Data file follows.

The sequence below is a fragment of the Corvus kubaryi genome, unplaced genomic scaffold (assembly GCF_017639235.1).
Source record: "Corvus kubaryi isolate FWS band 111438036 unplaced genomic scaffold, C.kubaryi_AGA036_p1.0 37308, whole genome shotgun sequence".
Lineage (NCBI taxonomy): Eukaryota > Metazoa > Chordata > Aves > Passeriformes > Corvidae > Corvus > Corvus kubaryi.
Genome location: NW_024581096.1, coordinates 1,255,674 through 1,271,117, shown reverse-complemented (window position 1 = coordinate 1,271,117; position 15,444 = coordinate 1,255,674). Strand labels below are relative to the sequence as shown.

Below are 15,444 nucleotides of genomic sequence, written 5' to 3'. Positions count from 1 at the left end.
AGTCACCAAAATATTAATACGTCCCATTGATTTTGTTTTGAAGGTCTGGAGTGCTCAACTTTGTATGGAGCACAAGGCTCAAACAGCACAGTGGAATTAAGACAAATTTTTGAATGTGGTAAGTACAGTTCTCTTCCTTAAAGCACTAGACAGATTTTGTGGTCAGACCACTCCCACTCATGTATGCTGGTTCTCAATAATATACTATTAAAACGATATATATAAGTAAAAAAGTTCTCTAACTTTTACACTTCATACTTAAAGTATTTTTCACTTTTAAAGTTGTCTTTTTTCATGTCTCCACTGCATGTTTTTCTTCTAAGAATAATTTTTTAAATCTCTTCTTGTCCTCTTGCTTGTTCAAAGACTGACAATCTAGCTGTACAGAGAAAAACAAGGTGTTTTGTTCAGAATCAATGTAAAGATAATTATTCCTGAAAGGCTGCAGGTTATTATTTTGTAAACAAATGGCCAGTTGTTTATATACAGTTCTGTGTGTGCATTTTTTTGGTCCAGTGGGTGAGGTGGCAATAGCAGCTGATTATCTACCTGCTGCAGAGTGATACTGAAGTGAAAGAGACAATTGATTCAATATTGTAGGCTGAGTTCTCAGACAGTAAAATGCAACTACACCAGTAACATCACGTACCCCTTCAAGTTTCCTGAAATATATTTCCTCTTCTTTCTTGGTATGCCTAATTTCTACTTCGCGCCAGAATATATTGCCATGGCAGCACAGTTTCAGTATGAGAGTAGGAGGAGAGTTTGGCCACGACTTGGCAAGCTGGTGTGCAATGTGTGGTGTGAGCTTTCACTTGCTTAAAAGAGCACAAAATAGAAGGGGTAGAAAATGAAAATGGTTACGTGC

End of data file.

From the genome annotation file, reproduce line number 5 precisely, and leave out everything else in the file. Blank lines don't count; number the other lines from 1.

Below are 15,444 nucleotides of genomic sequence, written 5' to 3'. Positions count from 1 at the left end.